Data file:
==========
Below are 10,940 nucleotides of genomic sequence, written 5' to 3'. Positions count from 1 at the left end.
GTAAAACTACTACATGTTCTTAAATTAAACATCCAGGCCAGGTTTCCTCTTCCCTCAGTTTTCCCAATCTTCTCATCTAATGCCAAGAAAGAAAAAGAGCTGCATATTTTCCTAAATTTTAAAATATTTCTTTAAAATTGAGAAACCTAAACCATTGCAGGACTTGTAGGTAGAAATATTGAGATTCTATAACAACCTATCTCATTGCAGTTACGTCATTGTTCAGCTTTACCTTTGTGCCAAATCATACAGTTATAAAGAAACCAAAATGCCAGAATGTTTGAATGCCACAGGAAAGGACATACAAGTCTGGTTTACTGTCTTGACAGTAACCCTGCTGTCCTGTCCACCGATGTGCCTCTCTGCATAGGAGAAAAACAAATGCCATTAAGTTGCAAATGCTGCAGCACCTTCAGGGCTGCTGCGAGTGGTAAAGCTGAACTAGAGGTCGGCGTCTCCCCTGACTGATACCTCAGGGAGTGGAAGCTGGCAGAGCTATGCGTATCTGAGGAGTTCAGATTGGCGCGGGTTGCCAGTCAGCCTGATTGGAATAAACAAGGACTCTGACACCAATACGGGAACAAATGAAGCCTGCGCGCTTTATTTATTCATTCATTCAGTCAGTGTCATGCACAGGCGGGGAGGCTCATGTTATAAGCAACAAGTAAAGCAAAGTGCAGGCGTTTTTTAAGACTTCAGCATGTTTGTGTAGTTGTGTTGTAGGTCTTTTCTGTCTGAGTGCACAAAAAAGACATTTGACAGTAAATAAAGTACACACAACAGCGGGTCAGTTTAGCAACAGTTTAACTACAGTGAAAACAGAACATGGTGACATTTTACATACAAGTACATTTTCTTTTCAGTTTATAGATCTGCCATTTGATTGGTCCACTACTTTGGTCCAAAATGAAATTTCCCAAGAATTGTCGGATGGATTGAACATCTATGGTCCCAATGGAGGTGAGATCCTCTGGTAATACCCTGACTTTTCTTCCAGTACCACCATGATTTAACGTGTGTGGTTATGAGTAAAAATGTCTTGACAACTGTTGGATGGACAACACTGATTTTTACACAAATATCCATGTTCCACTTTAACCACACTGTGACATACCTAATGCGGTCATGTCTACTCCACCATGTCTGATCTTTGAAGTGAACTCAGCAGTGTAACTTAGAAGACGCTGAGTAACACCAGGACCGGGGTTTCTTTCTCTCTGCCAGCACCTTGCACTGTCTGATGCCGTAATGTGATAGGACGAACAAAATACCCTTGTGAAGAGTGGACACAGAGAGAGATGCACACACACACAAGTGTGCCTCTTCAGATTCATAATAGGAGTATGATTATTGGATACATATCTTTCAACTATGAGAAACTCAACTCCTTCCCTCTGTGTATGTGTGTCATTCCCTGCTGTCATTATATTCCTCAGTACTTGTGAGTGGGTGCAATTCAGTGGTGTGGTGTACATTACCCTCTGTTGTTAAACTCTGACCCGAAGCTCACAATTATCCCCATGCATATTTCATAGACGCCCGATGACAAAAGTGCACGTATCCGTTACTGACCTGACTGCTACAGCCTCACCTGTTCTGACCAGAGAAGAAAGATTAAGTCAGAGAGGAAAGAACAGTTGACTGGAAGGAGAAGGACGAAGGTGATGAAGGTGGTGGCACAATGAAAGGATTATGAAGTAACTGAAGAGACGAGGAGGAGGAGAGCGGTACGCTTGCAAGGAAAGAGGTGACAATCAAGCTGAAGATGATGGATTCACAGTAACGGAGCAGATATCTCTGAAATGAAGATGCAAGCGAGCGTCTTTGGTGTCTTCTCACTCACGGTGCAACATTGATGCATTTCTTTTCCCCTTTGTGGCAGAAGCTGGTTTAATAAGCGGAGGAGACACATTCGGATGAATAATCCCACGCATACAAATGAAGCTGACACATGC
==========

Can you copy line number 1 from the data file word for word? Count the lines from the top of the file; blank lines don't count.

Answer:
Below are 10,940 nucleotides of genomic sequence, written 5' to 3'. Positions count from 1 at the left end.